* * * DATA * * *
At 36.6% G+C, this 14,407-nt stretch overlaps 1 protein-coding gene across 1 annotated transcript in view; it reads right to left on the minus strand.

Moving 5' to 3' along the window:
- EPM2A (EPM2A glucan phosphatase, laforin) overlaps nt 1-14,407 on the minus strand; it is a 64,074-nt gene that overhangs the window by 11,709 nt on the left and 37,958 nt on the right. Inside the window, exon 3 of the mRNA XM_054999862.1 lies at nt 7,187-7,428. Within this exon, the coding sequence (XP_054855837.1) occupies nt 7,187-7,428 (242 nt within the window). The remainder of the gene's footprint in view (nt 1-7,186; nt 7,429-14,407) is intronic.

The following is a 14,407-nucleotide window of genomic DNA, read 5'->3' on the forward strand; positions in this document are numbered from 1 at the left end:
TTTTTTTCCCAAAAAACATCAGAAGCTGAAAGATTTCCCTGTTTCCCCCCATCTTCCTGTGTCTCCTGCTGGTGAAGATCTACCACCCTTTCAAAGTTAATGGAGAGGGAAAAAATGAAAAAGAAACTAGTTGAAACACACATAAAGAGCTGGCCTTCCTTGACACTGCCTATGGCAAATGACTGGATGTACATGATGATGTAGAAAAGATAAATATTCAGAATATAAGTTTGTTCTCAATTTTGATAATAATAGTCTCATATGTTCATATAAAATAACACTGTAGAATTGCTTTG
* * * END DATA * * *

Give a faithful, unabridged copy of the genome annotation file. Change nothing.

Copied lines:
At 36.6% G+C, this 14,407-nt stretch overlaps 1 protein-coding gene across 1 annotated transcript in view; it reads right to left on the minus strand.

Moving 5' to 3' along the window:
- EPM2A (EPM2A glucan phosphatase, laforin) overlaps nt 1-14,407 on the minus strand; it is a 64,074-nt gene that overhangs the window by 11,709 nt on the left and 37,958 nt on the right. Inside the window, exon 3 of the mRNA XM_054999862.1 lies at nt 7,187-7,428. Within this exon, the coding sequence (XP_054855837.1) occupies nt 7,187-7,428 (242 nt within the window). The remainder of the gene's footprint in view (nt 1-7,186; nt 7,429-14,407) is intronic.

The following is a 14,407-nucleotide window of genomic DNA, read 5'->3' on the forward strand; positions in this document are numbered from 1 at the left end:
TTTTTTTCCCAAAAAACATCAGAAGCTGAAAGATTTCCCTGTTTCCCCCCATCTTCCTGTGTCTCCTGCTGGTGAAGATCTACCACCCTTTCAAAGTTAATGGAGAGGGAAAAAATGAAAAAGAAACTAGTTGAAACACACATAAAGAGCTGGCCTTCCTTGACACTGCCTATGGCAAATGACTGGATGTACATGATGATGTAGAAAAGATAAATATTCAGAATATAAGTTTGTTCTCAATTTTGATAATAATAGTCTCATATGTTCATATAAAATAACACTGTAGAATTGCTTTG